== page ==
Why do people visit Soldiers’ National Cemetery? How does Soldiers’ National Cemetery draw patriots to Gettysburg? … I think you need to feel it, hear it, or touch it to understand.
Soldiers’ National Cemetery Draws Patriots to Gettysburg
Check out this May 12 article in the Hanover (PA) Evening Sun that reports that “One Hundred Nights of Taps” is coming to Gettysburg beginning on Memorial Day, 2017. Even if you cannot make it to Gettysburg this spring or summer, please consider listening to the video in which Navy Lt. Joshua Corney explains why he plays taps.
Here is a Civil War Cycling article that includes a photo essay and a brief history of the national military cemetery at Gettysburg. The cemetery rests between Taneytown Road and Baltimore Pike. It also shares a common border with the town’s Evergreen Cemetery, where Civil War civilians are buried.
No trip to Gettysburg is complete without visiting Soldiers’ National Cemetery. So park your bike and walk the cemetery. You may find that early morning and dusk are the best times to visit, mostly for the serenity that embraces those quiet hours.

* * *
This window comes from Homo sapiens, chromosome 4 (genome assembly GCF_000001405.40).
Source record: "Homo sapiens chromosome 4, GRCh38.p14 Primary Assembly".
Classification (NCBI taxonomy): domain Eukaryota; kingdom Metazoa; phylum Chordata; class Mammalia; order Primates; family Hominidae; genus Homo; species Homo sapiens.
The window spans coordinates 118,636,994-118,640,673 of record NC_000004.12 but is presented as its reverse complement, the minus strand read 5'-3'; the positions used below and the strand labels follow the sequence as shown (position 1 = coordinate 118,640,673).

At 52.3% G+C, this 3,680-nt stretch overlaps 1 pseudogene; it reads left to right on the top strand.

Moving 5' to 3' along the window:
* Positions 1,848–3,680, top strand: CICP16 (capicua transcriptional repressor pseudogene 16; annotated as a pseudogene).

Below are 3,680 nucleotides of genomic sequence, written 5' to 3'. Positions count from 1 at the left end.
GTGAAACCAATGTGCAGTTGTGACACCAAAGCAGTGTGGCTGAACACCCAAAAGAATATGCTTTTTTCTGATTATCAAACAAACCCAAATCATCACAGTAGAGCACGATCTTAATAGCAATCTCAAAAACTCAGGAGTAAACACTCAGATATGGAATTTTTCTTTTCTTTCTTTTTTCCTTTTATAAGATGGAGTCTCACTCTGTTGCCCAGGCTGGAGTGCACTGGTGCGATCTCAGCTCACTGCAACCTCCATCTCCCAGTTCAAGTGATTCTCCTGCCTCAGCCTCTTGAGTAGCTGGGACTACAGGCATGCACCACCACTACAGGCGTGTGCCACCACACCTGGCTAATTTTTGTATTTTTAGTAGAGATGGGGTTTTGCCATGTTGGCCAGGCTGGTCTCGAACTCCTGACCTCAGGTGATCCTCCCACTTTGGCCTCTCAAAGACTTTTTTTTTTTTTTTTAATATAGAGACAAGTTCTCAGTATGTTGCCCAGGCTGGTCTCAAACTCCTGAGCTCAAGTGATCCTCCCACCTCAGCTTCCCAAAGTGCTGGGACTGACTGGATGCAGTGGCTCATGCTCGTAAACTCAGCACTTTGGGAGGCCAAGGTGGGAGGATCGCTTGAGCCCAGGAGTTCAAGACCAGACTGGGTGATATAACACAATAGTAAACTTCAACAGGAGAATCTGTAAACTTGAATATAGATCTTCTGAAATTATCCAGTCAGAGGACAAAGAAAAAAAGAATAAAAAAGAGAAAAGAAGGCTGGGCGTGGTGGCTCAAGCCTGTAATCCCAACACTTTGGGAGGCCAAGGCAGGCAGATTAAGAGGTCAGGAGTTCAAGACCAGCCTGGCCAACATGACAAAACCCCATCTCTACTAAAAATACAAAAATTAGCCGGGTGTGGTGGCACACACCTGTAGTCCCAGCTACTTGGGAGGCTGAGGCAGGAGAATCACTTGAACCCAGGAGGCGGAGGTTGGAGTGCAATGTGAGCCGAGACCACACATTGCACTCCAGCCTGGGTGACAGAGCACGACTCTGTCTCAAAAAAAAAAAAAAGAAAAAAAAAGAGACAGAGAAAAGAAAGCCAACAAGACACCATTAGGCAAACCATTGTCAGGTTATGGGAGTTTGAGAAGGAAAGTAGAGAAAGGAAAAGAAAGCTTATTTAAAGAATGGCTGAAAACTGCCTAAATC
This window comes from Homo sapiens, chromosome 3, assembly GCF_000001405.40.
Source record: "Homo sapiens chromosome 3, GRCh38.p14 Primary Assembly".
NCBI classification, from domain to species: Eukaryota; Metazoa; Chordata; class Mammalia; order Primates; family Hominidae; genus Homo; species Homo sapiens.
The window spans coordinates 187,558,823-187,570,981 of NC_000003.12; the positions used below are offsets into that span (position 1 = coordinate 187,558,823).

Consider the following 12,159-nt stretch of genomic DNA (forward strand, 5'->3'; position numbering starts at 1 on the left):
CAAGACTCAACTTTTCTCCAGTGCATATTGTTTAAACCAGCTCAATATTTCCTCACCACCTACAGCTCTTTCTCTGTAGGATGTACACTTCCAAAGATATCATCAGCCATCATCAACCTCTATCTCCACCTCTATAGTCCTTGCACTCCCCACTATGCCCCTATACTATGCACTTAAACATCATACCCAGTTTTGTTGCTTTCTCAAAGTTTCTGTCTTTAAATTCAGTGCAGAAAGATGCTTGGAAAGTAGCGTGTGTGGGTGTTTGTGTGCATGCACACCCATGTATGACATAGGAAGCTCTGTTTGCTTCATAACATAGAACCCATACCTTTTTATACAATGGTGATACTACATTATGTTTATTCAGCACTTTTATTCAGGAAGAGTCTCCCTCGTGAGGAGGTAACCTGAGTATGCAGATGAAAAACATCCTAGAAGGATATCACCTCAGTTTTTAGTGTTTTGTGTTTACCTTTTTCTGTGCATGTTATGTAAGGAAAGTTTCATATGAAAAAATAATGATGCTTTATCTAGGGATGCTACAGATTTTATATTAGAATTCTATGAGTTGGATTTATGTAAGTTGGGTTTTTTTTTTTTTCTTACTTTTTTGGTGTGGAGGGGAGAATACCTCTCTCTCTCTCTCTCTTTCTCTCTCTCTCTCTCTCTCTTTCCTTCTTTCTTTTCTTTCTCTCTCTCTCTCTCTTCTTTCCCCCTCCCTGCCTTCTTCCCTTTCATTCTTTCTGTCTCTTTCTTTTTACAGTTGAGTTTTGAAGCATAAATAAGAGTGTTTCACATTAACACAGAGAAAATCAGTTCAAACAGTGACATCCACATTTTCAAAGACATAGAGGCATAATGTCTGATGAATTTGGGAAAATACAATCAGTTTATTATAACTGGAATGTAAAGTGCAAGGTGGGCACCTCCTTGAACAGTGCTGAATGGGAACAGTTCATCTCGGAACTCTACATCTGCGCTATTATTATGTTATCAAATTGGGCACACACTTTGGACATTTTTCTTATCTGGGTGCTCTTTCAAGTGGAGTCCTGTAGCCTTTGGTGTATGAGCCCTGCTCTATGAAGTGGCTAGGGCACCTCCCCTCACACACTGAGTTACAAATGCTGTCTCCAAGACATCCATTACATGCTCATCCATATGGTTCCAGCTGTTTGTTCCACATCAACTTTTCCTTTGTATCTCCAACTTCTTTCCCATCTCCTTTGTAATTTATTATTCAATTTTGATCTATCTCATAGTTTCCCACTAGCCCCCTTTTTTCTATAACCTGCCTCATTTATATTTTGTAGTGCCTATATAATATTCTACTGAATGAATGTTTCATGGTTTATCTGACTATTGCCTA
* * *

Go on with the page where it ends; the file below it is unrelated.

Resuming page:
Tomorrow is Memorial Day. If you cannot visit a military cemetery or grave, please consider what you can do online to remember our deceased veterans.
You might also enjoy these Civil War Cycling articles…
- How to Find Graves in Soldiers’ National Cemetery
- Trees in Soldiers’ National Cemetery – A Photo Gallery
The National Park Service offers a free, downloadable PDF brochure (“National Cemetery Walking Tour”). Although bicycles are not allowed in the cemetery for obvious reasons, as of this writing the National Park Service offers two bicycle racks, one at each entrance. Another option is to lock your bicycle in your car parked at the National Cemetery Parking Lot on Taneytown Road.